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Blogging Anecdotes of Oyasama 189

189. The Hearts of Husband and Wife (fūfu no kokoro)

In the summer of 1886, Narazo Hirano and his wife, after abandoning the family occupation, were devoting themselves to missionary work in utter poverty with the resolve, “When we think of Oyasama, we never mind going for four or five days without food.” As it was summer, they had no possessions with them except the light summer clothing they wore: one cotton kimono each and a summer kimono for Narazo.

One day, when they returned to the Residence, Oyasama gave them these words:

“In this path the hearts of husband and wife are the foundation. I have discerned your sincerity which could thrust through a great tree or pierce a huge stone. One year from now, I will grant you an uchiwake-basho, a place of salvation.”

Anecdotes of Oyasama, p. 149

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Blogging Anecdotes of Oyasama 188

188. Permanent Staff of the Residence (yashiki ni jōzume)

Around noon on August 25, 1886, a short and stocky man came to the Residence and announced himself as the head of the Nara Police Station. He was received by Oyasama, and afterward left the Residence.

That night, someone pounded at the gate of the Residence, almost to the point of breaking it. Yoshie Iburi asked who it was, and the answer came, I am the head of the Nara Police Station. I visited here this afternoon. Open the gate!” Although Yoshie thought it was strange, she opened the gate and suddenly five or six ruffians rushed into the kitchen, all shouting, “Let’s set fire to this Residence and burn it down tonight.” Yoshie was shocked, ran into a room and shut the door behind her. The room led to Oyasama’s room.

The ruffians then hurled the brazier from the kitchen, raising a storm of ashes in the room. Bowls and dishes were smashed. Intermediaries who were sitting in conference upstairs heard the rumbling sounds and screaming voices, and rushed downstairs. They fought the ruffians at the risk of their lives.

This happened to be the day of Ohimachi,* and villagers were meeting in a neighbor’s house. They also heard the uproar and hastened to the scene in a crowd. They helped to overcome the ruffians and then informed the police of the situation.

Narazo Hirano, took the six ruffians to the Tofuya Inn and, after giving them a serious lecture on their misconduct, released them.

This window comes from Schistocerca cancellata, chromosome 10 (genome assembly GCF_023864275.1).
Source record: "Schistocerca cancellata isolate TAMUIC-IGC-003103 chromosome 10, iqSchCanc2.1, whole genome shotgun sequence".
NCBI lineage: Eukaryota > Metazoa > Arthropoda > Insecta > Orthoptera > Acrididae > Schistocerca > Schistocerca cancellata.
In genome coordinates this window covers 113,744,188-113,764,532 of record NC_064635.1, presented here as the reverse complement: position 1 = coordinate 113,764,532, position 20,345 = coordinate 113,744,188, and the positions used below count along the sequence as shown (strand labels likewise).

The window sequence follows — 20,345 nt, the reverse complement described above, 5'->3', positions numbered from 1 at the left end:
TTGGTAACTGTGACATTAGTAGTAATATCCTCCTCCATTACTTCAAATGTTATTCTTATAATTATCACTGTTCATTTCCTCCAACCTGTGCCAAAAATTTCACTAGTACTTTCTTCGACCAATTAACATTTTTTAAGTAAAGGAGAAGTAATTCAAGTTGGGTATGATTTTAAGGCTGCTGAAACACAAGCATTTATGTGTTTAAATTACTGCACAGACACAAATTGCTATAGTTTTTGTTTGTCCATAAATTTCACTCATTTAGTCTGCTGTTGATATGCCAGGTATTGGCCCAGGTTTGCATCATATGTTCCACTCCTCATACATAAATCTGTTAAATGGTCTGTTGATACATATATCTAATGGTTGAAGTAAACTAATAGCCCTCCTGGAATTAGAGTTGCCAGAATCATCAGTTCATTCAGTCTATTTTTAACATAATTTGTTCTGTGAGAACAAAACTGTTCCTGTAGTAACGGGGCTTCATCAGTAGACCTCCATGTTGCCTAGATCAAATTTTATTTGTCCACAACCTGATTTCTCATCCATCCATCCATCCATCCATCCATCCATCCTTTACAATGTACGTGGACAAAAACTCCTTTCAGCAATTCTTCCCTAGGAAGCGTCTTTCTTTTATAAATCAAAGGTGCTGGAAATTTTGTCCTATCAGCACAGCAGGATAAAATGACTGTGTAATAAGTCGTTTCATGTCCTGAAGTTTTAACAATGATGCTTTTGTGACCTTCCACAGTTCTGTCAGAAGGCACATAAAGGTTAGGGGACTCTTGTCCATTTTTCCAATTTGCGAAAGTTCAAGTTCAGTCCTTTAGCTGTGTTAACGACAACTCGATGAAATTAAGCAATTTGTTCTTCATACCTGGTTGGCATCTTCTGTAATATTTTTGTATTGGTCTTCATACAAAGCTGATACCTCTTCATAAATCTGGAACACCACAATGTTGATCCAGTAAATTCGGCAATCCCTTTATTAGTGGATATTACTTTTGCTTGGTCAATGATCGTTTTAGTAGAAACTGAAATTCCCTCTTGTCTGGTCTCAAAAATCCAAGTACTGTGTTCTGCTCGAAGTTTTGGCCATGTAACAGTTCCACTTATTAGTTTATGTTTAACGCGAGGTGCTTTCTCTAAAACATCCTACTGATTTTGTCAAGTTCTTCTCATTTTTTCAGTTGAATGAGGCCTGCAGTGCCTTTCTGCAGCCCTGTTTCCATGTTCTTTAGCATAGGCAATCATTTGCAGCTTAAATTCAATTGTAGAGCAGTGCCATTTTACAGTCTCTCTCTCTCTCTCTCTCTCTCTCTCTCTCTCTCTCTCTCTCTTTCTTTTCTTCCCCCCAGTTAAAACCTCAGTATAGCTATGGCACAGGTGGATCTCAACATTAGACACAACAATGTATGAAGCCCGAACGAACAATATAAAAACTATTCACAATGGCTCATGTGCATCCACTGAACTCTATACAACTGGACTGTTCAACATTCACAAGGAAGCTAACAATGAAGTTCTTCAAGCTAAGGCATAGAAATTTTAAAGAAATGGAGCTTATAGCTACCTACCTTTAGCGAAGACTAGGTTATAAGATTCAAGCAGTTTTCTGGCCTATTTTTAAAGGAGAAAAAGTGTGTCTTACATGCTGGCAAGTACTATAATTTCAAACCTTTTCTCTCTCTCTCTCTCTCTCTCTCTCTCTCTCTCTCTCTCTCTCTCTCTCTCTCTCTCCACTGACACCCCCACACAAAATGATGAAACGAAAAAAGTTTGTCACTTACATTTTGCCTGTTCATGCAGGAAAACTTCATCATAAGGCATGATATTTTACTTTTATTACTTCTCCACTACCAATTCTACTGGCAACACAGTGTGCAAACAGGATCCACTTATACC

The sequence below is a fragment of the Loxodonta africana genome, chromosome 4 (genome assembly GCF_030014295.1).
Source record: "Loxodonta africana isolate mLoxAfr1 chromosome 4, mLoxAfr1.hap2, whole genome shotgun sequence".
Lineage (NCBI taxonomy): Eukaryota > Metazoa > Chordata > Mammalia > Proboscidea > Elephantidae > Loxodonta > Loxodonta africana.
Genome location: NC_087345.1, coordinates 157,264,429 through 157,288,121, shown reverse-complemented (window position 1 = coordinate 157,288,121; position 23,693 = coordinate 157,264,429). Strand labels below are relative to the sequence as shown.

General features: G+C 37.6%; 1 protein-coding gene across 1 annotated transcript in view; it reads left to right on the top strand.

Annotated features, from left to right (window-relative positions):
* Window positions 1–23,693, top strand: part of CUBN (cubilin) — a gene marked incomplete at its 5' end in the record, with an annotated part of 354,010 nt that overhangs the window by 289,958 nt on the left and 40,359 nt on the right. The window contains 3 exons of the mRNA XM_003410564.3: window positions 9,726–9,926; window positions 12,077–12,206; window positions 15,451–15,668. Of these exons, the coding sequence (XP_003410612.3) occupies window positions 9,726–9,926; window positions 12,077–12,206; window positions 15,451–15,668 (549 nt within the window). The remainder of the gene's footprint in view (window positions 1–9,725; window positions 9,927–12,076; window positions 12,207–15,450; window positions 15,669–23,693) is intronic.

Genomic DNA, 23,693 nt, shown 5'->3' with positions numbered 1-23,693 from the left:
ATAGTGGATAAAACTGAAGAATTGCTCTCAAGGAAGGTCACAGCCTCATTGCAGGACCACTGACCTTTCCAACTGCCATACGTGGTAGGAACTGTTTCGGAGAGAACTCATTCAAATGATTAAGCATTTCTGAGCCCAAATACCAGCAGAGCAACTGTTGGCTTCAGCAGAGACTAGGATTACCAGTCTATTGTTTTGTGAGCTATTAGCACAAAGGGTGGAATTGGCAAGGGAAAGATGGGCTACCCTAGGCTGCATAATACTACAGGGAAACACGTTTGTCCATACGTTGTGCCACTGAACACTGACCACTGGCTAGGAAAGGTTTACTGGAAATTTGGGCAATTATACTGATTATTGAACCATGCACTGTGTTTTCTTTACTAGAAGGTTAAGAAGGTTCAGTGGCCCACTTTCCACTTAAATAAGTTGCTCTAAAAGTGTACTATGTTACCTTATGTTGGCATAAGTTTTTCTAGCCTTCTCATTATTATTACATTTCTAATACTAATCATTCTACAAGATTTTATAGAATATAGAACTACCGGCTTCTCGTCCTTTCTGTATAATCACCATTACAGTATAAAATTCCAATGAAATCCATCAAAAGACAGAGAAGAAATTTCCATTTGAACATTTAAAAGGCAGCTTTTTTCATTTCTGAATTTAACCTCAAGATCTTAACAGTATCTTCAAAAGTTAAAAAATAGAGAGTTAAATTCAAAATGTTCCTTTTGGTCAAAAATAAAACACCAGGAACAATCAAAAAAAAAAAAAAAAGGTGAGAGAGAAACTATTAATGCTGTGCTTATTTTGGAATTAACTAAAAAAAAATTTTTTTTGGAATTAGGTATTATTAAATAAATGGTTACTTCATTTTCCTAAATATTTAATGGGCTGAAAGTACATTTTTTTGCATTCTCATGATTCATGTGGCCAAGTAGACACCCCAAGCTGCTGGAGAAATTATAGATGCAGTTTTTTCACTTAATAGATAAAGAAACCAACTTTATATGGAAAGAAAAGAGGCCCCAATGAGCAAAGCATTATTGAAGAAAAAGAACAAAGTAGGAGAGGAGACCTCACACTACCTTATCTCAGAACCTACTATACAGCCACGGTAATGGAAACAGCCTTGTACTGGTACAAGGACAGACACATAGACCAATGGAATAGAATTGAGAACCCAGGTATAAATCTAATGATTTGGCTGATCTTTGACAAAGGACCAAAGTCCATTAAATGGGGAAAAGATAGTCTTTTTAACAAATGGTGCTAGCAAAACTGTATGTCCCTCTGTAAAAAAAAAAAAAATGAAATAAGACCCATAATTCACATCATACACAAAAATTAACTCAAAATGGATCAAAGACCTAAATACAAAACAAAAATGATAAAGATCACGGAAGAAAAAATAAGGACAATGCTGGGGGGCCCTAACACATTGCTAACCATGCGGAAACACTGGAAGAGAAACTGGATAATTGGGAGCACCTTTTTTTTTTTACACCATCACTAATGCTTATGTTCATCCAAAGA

On that day, Oyasama paid Her tribute of praise to Hirano:

“It was a chance for you to show your courage. Starting tomorrow you shall join the permanent staff of the Residence.”

* Ohimachi originally was an overnight gathering where people purified themselves and on the following morning worshiped the sunrise. Later it became a festival where villagers feasted together after rice-planting or harvest.

Anecdotes of Oyasama, pp. 148–149

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Blogging Anecdotes of Oyasama 185

185. You Do Not Know Where I Work (doko i hataraki ni)

On March 12, 1886, Chushichi Yamanaka and Ihachiro Yamada returned to the Residence together. Oyasama would stay in bed for most part of the day ever since She returned from the Ichinomoto Branch Police Station. When they said to Her that they had returned, Oyasama gave them these words:

“No one knows where I intend to work. If I am awake, it may hinder My work. So I will sleep until I wake up by myself. Do never think that I have grown weak or that I am losing strength.

Now, I will prove this with my fingers. Anyone can poke with one’s fingers. But, see the strength of My fingers with which I pick things up, and consider for yourselves.”

She pinched the hands of the two persons at the same time, and Her fingers were so powerful that their hands hurt very much. They were amazed. She went on to give them the following words:

“Would anyone who is too old to turn over in bed have as much strength as I?

To live to be two hundred or three hundred years old without becoming ill or feeble—would not the joy of man be great? If children were never to suffer from measles or smallpox? If there were no diseases of the head? If an are could yield fifty-six or seventy kilograms of rice? For all these things, God hastens.

Oh, how I regret that the authorities have stopped Me again and again. I cannot help but clear away My regret.

In this world, there is nothing at all for which God does not care or work. There is no knowing what you will hear, or when, or where. I tell you that you must be convinced that whatever you hear, it is the working of Tsukihi. Tell it to those who have sincere minds.

Now is like a time when farmers sow their seedbeds. If you sow the field with unhulled rice, the rice will all sprout in due time. It is just like that.”

Anecdotes of Oyasama, pp. 145–146

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